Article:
“(Male) circumcision is nothing like female genital mutilation.” WRONG!

The rationales for male genital cutting closely parallel those for female genital cutting: it’s traditional, it’s cleaner, it prevents disease, and it lowers sexual libido. The reality is that cutting a child’s genitals—regardless of their sex or age—does nothing except cause them pain and trauma and diminish their full sexual experience.

“Circumcising a (boy) baby is a parent’s right.” WRONG!

Many people believe that parents should be free to make any decision for their children whatsoever. However, there ARE limits to parental decision-making, and many of these are inscribed in law. For example, it is illegal to tattoo a child (regardless of parental consent). While spanking was once accepted, it is increasingly disapproved of, and some jurisdictions have outlawed it altogether. Parents cannot force their children to go to work instead of going to school. And parents cannot neglect or have sexual relations with their sons and daughters.

Circumcision—amputation of the healthy, normal foreskin—occupies a strange place in American medicine in that it violates the norms of law and medical ethics, but because of the power of religion and the medical establishment, it is allowed to continue with de facto legal status so long as a child’s parents consent to it. There is growing recognition that this exception makes no sense and violates children’s basic human rights.

“I’m circumcised, and I’m fine.” UH, OK!

That is good news for you, but not everybody feels that way. And how can you really know if you are fine? You probably don’t know what it was like to have a working foreskin. Besides, wouldn’t you have rather been able to make that choice for yourself?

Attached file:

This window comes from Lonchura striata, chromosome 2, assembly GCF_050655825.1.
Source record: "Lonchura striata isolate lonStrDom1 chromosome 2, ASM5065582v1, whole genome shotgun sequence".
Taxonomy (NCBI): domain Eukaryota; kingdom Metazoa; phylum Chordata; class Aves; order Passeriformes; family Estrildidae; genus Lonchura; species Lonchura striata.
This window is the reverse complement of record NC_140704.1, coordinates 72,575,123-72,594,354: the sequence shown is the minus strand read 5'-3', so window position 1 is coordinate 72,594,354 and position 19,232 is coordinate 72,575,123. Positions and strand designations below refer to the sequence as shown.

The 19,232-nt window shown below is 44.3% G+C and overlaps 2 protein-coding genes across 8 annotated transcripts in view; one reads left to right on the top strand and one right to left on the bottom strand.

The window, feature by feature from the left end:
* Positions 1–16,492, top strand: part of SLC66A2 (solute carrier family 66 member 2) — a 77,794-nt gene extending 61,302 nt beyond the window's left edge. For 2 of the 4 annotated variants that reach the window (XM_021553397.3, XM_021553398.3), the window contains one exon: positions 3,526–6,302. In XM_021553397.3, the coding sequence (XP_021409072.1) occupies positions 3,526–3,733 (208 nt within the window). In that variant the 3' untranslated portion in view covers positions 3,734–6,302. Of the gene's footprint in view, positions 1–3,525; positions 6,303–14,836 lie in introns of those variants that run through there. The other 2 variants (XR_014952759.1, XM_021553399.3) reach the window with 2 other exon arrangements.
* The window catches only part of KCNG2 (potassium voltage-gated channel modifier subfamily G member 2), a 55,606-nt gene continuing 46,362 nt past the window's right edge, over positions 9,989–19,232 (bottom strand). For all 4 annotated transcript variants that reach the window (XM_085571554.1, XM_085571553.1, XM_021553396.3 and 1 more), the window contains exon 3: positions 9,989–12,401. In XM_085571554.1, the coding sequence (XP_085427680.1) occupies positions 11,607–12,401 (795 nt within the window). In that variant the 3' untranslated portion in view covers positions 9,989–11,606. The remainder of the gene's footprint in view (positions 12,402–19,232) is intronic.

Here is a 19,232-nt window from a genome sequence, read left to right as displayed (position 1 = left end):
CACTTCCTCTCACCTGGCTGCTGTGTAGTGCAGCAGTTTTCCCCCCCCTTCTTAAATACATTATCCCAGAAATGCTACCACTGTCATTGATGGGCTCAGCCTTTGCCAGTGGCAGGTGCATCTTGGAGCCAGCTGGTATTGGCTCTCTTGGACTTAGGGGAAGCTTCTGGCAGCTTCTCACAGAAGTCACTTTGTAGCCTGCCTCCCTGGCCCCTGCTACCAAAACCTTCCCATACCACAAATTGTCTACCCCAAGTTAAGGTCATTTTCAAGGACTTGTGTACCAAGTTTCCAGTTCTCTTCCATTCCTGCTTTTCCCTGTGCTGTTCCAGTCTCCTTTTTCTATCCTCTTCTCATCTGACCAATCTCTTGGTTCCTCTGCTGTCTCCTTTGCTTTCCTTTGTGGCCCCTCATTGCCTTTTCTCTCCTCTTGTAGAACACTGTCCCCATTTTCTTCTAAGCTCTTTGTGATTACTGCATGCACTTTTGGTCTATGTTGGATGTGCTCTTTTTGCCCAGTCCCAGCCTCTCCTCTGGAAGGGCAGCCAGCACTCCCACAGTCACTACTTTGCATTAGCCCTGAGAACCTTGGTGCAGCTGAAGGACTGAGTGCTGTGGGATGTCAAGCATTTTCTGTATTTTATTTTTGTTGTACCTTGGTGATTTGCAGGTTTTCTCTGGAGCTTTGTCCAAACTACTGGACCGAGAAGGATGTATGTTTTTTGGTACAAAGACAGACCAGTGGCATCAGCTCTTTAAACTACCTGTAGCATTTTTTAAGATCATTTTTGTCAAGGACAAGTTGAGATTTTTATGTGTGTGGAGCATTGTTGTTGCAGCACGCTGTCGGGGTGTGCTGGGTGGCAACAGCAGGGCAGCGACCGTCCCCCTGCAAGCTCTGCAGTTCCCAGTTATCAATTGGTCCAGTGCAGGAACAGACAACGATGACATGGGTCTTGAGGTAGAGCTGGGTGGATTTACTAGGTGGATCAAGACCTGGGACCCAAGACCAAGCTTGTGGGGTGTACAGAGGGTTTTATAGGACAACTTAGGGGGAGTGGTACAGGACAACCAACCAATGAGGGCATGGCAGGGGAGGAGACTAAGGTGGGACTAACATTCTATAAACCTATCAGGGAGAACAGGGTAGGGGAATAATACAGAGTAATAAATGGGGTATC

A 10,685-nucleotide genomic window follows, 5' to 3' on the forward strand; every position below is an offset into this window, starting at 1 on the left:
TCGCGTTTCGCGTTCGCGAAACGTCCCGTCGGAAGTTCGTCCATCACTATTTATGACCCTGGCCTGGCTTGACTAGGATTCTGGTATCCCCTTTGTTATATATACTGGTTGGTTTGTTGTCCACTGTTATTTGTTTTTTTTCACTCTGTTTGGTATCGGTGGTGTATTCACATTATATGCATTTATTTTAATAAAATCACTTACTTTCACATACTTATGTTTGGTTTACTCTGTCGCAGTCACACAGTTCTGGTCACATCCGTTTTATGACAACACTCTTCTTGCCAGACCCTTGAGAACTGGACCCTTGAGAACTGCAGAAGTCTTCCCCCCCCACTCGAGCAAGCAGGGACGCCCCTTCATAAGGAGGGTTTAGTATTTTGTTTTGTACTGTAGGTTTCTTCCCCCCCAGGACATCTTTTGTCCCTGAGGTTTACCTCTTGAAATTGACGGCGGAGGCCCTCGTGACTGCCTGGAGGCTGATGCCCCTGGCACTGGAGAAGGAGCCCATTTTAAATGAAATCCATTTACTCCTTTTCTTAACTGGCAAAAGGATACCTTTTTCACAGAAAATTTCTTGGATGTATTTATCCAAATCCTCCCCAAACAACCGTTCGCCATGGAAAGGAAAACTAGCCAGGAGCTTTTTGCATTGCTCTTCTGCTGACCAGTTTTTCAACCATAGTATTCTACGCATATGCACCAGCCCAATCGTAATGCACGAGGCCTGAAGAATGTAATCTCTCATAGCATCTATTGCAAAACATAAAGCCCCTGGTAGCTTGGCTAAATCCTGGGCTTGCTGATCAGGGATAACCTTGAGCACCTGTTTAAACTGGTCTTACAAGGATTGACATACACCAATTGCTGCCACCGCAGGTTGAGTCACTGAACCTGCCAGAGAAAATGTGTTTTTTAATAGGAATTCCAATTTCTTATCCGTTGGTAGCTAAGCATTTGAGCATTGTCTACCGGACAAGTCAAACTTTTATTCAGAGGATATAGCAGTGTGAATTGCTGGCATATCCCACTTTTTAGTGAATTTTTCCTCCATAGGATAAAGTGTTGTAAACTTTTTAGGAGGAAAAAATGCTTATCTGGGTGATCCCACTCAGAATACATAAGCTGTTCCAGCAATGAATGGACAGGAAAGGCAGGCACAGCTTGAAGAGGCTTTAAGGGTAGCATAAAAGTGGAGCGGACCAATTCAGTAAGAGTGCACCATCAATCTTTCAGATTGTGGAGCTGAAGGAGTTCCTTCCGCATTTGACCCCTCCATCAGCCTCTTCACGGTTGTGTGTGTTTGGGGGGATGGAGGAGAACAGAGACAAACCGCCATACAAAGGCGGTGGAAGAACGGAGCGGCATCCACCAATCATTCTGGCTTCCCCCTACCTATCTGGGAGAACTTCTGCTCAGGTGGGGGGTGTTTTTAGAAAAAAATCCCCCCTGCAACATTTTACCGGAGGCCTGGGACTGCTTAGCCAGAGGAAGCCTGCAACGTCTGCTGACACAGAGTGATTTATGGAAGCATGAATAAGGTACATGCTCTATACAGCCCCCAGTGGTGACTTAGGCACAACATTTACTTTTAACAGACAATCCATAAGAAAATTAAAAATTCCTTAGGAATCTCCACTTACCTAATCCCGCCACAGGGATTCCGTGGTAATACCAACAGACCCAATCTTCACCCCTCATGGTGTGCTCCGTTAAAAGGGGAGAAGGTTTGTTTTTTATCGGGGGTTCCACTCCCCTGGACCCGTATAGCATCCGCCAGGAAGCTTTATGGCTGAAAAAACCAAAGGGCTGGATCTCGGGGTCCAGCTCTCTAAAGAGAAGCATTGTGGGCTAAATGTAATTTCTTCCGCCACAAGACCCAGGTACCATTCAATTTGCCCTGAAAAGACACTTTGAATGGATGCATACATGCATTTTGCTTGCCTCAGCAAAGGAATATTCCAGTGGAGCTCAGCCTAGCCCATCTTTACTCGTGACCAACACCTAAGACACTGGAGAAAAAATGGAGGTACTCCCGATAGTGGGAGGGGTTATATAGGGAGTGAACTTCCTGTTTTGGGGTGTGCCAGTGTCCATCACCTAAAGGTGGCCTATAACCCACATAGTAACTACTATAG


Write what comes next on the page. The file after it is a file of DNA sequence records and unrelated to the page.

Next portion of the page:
“I don’t hear men complaining about missing their foreskin.” LISTEN UP!

There’s a groundswell of protest among genitally cut men (and their partners) who are recognizing the permanent damage that was done to their bodies without their consent. If you don’t believe it, check out the hundreds of intactivist websites and the thousands of conversations taking place on social media. You’ll see that men are speaking out, and that fathers are expressing their regrets about having allowed their sons’ genitals to be cut.

And tens of thousands of men are restoring their foreskin using stretching techniques that require years of effort, which can be construed as a grievance.

You’ll also hear from “regret moms” who were coerced or misled into thinking that circumcising their babies was either necessary or benign, and are now having trouble forgiving themselves. What you are not seeing is the army of men and women out there who are making a commitment to see that future boys are spared this harm.